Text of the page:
PART-II By Brian Hutchinson

Beverley Giesbrecht

Beverley Giesbrecht

Beverley Giesbrecht got into a long-distance “shouting match” with her closest friend a week before she was kidnapped last year in Pakistan. A 56-year-old Muslim convert from B.C., Ms. Giesbrecht was already in the country’s volatile northwest region, attempting to penetrate the Taliban’s inner circle. She called Glen Cooper at his home in West Vancouver to say she was travelling from her temporary base in Peshawar to Bannu District, in Pakistan’s North-West Frontier province.

There was an old man there, she explained. He had a set of ancient coins. She was going to photograph them and get an appraisal for the coins once in England, where she was scheduled to return later that month.

She was “getting close to sensitive people,” Mr. Cooper recalled her saying. She was making video footage of terrorists, to peddle to Western TV networks. She was also posting war reports on her controversial, pro-Taliban website, Jihad Unspun.

Ms. Giesbrecht didn’t tell her friend about an email she had sent a few days earlier, to Channel 4 Television in London. “I may have hit the ‘mother lode,’ ” she wrote.

To Channel 4 executives and journalists, it suggested she was getting close to the Taliban leadership. Or perhaps Osama bin Laden.

Mr. Cooper thought her trip to Bannu District sounded unnecessary, and fraught with risk. “I was furious with her. We had a shouting match over it,” Mr. Cooper told the National Post. “She had had enough close calls.” But she was obstinate, as usual.

Kidnapping was an obvious concern. While neither of them knew it, CBC journalist Mellissa Fung was at the time being held captive somewhere near Kabul, Afghanistan.

She had been reporting at a refugee camp outside the city on Oct. 12, 2008 when armed thugs grabbed her. Ms. Fung was released four weeks later. A news blackout was in effect through the entire abduction period; Western media agreed not to report on her situation until she was freed. This was out of concern for her safety. The CBC and the Canadian government were closely involved in negotiations to release Ms. Fung.

The day before Ms. Giesbrecht’s abduction, New York Times reporter David Rohde, his Afghan driver and his Afghan translator were taken hostage by suspected allies of the Taliban. They were kept hidden in Pakistan. The kidnappers demanded huge ransoms and the release of Taliban prisoners. The New York Times was aware of the kidnapping, as were the U.S. and other governments. Another news blackout was effected. Mr. Rohde and his translator escaped in June this year. Their driver escaped a month later.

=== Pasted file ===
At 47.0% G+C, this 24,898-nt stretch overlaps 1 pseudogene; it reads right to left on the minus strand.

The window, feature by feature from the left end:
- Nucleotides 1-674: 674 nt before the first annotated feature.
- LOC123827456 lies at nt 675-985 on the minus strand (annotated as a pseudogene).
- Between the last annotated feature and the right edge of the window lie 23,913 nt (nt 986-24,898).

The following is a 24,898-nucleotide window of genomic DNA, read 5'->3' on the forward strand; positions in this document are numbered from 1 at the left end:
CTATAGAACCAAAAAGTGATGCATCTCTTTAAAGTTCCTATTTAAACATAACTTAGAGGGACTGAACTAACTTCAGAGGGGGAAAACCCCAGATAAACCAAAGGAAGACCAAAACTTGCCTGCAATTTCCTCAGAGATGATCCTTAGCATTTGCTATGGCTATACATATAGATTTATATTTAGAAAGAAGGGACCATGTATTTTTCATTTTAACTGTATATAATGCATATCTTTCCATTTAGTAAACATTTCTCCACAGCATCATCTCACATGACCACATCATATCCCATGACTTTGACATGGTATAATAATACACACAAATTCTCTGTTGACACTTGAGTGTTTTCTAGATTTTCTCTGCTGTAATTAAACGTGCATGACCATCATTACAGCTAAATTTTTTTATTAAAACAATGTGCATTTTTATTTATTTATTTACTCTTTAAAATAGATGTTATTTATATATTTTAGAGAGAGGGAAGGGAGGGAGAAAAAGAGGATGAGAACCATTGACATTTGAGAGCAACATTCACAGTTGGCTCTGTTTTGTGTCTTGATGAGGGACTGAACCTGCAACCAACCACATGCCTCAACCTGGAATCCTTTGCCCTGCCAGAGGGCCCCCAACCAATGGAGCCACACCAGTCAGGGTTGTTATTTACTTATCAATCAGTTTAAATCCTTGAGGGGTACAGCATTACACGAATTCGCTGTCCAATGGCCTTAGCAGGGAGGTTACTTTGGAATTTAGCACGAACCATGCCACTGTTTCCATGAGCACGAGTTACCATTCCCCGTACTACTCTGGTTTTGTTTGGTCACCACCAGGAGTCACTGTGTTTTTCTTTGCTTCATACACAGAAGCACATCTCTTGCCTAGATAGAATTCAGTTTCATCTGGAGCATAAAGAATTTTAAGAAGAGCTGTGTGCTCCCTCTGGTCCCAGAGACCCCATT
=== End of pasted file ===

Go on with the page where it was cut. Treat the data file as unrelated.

Ms. Giesbrecht dismissed Mr. Cooper’s concerns. She may have felt immunized; after all, she was a Muslim woman who supported jihad. And she was dealing in Pakistan with Pashtuns, tribal people who follow Pashtunwali, an ancient code of honour.

for-national-post-article-nov-3“She told me she can trust these people,” recalls Mr. Cooper. That was a foolish assumption.

Off she went, with her young Pakistani translator and her driver, who doubled as a cook. Curiously, they did not use their own vehicle; they travelled to Bannu District in a taxicab, along with a guide recommended to them by Shah Abdul Aziz, a former Pakistani parliamentarian and a vocal Taliban supporter.

It is believed the guide betrayed Ms. Giesbrecht and her two assistants, and delivered them to kidnappers in Bannu District after their visit with the old man and his coins. They were abducted on Nov. 11.

At the time, Phil Rees was embedded with U.S. troops just over the border in Afghanistan. A British documentary filmmaker, he had worked and travelled with Ms. Giesbrecht prior to her abduction. For 12 weeks, they had moved about northwestern Pakistan together. She was, he says, his “fixer” who used her extensive Taliban contacts to open doors while they collected footage for a terrorism series, commissioned by the Al Jazeera English TV network.

Mr. Rees was aware of Ms. Giesbrecht’s plan to return on her own to the North-West Frontier province. He had not discouraged her; he figured that Mr. Aziz, the Taliban supporter, could guarantee her safe passage.

“Obviously in retrospect I wish I had told her not to go back,” says Mr. Rees, from his home in London. “She was stubborn and determined and probably wouldn’t have listened anyway.”

Ms. Giesbrecht’s kidnapping was briefly front-page news in Canada. Details were sketchy and reports seemed contradictory. Most newspapers spelled her name incorrectly. Interest waned until earlier this year, when two videos of her appeared. They showed her in captivity and pleading for her release.